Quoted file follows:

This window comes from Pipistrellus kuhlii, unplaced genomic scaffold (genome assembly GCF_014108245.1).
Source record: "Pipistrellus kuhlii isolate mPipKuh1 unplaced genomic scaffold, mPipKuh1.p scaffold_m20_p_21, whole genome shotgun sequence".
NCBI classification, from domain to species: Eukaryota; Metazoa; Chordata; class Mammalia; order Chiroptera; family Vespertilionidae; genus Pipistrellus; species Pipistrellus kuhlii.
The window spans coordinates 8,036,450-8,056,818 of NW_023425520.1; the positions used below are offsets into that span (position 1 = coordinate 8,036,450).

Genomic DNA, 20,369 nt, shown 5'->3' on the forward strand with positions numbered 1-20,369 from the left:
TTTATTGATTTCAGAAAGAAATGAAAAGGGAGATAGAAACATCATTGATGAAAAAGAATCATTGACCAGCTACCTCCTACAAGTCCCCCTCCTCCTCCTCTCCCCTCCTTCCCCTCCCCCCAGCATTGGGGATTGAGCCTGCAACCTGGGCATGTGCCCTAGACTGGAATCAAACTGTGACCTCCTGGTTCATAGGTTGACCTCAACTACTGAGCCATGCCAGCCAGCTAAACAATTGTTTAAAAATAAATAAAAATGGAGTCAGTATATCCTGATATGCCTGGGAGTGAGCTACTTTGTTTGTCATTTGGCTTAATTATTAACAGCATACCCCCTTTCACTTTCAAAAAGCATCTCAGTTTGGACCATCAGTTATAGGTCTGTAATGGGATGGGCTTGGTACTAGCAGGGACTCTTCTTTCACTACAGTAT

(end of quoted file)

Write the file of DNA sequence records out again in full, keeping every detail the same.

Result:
This window comes from Pipistrellus kuhlii, unplaced genomic scaffold (genome assembly GCF_014108245.1).
Source record: "Pipistrellus kuhlii isolate mPipKuh1 unplaced genomic scaffold, mPipKuh1.p scaffold_m20_p_21, whole genome shotgun sequence".
NCBI classification, from domain to species: Eukaryota; Metazoa; Chordata; class Mammalia; order Chiroptera; family Vespertilionidae; genus Pipistrellus; species Pipistrellus kuhlii.
The window spans coordinates 8,036,450-8,056,818 of NW_023425520.1; the positions used below are offsets into that span (position 1 = coordinate 8,036,450).

Genomic DNA, 20,369 nt, shown 5'->3' on the forward strand with positions numbered 1-20,369 from the left:
TTTATTGATTTCAGAAAGAAATGAAAAGGGAGATAGAAACATCATTGATGAAAAAGAATCATTGACCAGCTACCTCCTACAAGTCCCCCTCCTCCTCCTCTCCCCTCCTTCCCCTCCCCCCAGCATTGGGGATTGAGCCTGCAACCTGGGCATGTGCCCTAGACTGGAATCAAACTGTGACCTCCTGGTTCATAGGTTGACCTCAACTACTGAGCCATGCCAGCCAGCTAAACAATTGTTTAAAAATAAATAAAAATGGAGTCAGTATATCCTGATATGCCTGGGAGTGAGCTACTTTGTTTGTCATTTGGCTTAATTATTAACAGCATACCCCCTTTCACTTTCAAAAAGCATCTCAGTTTGGACCATCAGTTATAGGTCTGTAATGGGATGGGCTTGGTACTAGCAGGGACTCTTCTTTCACTACAGTAT